ESTABLISHED COMPANIES STRUGGLING TO ADAPT TO THE DIGITAL AGE SUGGESTS SURVEY
Established companies are struggling to adapt to developing digital trends, which is putting them at risk of being replaced by young start-ups.
36 per cent of UK businesses do not have a mobile website or app, according to a survey by digital transformation company Squiz. 47 per cent said they did not think that the ability for customers to contact them via mobile was important.
Businesses polled agreed that the UK digital transformation is the key to future success. However 44 per cent of those questioned said they feel their businesses are similar, if not the same as they were ten years ago, and that they have not adapted to the digital age.
60 per cent said they felt they needed to innovate their systems in order to keep up with and understand consumer behaviour.
98 per cent said that they saw innovation through digital technology as a key way to remain competitive in their respective markets and to drive business forward in the 21st century.
38 per cent said they needed more technologists in their company if they are to secure contracts and clients.
This was the case for 44 per cent of London-based businesses, despite the city’s reputation as a tech hub. This has led to fears by senior members of established businesses that they will be displaced by more tech-savy, up and coming businesses.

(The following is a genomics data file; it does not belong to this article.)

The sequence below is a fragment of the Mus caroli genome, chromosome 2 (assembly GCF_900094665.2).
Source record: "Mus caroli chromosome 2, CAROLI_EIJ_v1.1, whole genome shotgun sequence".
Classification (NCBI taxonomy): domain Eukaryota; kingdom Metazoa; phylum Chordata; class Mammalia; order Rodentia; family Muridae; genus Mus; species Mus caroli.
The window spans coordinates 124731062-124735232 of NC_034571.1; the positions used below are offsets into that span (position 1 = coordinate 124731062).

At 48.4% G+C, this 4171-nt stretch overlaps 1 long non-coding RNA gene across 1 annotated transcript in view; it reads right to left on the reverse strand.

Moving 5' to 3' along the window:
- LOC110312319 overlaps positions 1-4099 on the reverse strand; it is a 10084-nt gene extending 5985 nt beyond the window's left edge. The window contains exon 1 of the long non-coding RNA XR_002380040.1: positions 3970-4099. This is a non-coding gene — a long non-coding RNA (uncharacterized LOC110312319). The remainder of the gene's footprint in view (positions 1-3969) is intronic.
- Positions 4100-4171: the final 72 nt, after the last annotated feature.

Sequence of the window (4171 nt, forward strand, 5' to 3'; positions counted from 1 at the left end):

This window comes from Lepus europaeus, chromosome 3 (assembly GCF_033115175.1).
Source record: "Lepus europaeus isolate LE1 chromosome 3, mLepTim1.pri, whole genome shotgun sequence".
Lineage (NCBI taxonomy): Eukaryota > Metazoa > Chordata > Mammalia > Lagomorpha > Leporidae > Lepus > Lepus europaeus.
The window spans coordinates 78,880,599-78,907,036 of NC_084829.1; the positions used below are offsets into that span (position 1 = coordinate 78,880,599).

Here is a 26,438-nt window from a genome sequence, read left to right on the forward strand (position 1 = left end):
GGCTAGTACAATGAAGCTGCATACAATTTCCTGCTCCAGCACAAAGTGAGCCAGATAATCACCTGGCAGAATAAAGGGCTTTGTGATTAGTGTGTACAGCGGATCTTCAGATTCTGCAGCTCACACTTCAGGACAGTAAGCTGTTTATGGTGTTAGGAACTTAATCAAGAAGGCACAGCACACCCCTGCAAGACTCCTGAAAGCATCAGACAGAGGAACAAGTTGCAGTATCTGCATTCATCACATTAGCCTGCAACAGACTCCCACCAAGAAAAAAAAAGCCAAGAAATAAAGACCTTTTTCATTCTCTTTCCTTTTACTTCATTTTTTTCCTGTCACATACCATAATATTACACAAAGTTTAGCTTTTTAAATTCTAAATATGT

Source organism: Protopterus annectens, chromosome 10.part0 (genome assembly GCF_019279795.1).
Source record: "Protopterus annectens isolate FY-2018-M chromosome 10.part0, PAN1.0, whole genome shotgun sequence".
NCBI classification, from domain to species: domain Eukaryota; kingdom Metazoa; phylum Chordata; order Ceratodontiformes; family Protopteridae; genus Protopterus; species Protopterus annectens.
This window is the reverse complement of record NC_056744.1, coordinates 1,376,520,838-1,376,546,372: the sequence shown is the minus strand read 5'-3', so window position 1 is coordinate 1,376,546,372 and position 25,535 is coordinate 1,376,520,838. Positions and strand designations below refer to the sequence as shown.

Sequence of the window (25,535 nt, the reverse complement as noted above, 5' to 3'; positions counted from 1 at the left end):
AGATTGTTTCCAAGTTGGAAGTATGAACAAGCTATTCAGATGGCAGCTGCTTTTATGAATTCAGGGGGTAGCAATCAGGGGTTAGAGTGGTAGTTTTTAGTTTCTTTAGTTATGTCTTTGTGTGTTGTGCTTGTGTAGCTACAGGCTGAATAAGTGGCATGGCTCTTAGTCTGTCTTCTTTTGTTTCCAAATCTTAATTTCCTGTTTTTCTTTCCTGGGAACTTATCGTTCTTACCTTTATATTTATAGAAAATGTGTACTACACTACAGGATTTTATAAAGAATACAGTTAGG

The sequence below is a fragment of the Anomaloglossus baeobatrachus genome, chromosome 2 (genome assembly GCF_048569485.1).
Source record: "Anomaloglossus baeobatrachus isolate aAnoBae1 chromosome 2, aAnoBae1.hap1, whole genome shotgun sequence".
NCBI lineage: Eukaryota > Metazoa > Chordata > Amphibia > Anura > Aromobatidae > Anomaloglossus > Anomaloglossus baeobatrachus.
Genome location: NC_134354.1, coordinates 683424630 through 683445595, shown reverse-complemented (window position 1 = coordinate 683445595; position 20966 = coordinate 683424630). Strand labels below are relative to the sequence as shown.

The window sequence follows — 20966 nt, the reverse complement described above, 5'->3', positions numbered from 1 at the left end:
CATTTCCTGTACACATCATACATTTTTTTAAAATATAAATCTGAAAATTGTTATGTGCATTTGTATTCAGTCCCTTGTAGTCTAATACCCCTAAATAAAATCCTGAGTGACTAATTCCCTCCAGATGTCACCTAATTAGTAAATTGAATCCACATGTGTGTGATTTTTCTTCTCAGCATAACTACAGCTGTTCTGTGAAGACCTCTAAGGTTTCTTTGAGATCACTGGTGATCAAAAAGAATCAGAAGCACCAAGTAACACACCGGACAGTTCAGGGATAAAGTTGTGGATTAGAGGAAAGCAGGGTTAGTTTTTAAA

36 per cent said they were concerned that within five years start-ups would be taking their custom. The co-founder of Squiz, Stephen Morgan, said: “It’s worrying to see that a staggering 44 per cent of businesses believe they are either the same business they were 10 years ago, or similar.
“With the rate of digital transformation accelerating more than ever, this cannot be the case if these businesses want to survive.
“However, I am glad to see that businesses have recognised that innovation will be the key to their survival, giving them time to change their approach.
“For the 40 per cent of businesses that said they are slow to innovate, it is vital that they find the point of vulnerability within their business and act to bridge the gap it presents, before another business swoops in to do it for them, offering a better alternative to customers.
“Rather than fear the emergence of industry disruptors and established competitors, the opportunity lies within identifying the potential point of disintermediation that could exist between them and your customers.
“Businesses are experiencing ‘do or die’, but implementing a steady approach to digitisation will mean that they can win the race just as easily as the next fastest start-up, or a bigger industry player.”